NEW YORK (TheStreet) -- Early in 2013, Pandora (P) instituted a 40-hour listening cap on mobile devices. While short-lived, it served its purpose -- to moderate listener hours and reign in content costs a bit.
I won't bore you with the wonky details, but, internally, Pandora looks at how it monetizes paid versus free listeners. As the company built out its sales infrastructure (e.g., adding sales people, securing integration into radio ad buyers' systems), it achieved and continues to achieve its monetization goals vis-a-vis free listeners, eliminating the need for the cap. In Pandora: The Definitive Look Back and Look Ahead, I lay out numbers that support this notion.
Mobile revenue up 58% year-over-year. Music royalties now account for less than 50% of revenue. I dig deeper into the numbers in the above-linked article, but the point is that constantly improving monetization led to these numbers and, in turn, Pandora lifting the cap.
This look back applies to the present day as I aim to provide a better understanding, not only of Pandora, but Internet radio in general.
One other outcome of Pandora's mobile listening cap was a 114% year-over-year increase in subscription revenue.
This might lead you to believe, intuitively, that Pandora would see the triple-digit pop and go for broke trying to add subscribers. But, as I detail in a recent article that explains exactly what Pandora's strategy is, that's not the business model.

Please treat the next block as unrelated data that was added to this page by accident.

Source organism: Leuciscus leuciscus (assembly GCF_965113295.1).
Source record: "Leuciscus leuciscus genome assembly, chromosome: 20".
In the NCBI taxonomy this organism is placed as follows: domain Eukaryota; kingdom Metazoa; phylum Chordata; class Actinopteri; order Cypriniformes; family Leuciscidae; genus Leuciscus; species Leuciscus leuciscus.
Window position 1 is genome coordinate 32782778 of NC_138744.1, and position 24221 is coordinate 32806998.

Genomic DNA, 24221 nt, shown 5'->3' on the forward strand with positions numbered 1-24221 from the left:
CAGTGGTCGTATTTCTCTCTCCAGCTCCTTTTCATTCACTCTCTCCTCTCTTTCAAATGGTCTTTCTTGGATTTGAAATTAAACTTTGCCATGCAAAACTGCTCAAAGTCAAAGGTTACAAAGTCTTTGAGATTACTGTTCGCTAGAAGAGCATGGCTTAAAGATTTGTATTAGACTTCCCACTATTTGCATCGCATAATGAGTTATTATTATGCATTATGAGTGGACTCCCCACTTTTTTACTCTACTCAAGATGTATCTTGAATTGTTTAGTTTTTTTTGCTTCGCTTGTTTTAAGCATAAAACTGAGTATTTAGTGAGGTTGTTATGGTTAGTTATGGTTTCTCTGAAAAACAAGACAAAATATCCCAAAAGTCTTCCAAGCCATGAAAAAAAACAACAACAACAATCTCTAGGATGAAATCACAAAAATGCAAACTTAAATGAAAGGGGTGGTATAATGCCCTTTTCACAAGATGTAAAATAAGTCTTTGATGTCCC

While Pandora cares about its subscription business -- I understand they recently put the guy who built the World of Warcraft sub biz in charge of it -- it's never going to be more than 20% of revenue. And that comes straight from sources within the company.
Because, again, the goal is to build scale with a free product to service the objective of making money via advertising. Basically beating broadcast radio at its own game, but with a dynamism the traditional radio guys can't possibly match because of the medium's inherent limitations (e.g., the delivery mechanism, lack of data).
Spotify, in many ways, takes the opposite approach. It gives users a free taste of its service with the hopes of converting subscribers. While I know Pandora respects what Spotify has accomplished, I also know the company just doesn't believe in being a pure subscription play.
With that we can begin to understand the reality that Pandora and Spotify are not competitors in the direct sense of the word.
In fact, Spotify CEO Daniel Ek laid it out with as much clarity as humanly possible in a recent interview with Hollywood Reporter:
Hollywood Reporter: Pandora is a well-known brand, with 76 million users in the U.S., Australia and New Zealand. Spotify had 24 million active users worldwide as of March. How can it compete?
Ek: I don't really view them as a competitor. The rest of the world seems to, for some reason. We want Spotify to be your music player. We don't want to be the radio service; we don't want to be the place where you watch a music video and then a cat the next moment. We want to be the place where you store and collect, where you build your playlist for your dinner party or your workout. That is very different from Pandora.
He hits it from a product/user experience standpoint. And nails it. But Ek's comments ultimately extend to the treatment, re: free versus paid, I gave the comparison in this article.
--Written by Rocco Pendola in Santa Monica, Calif.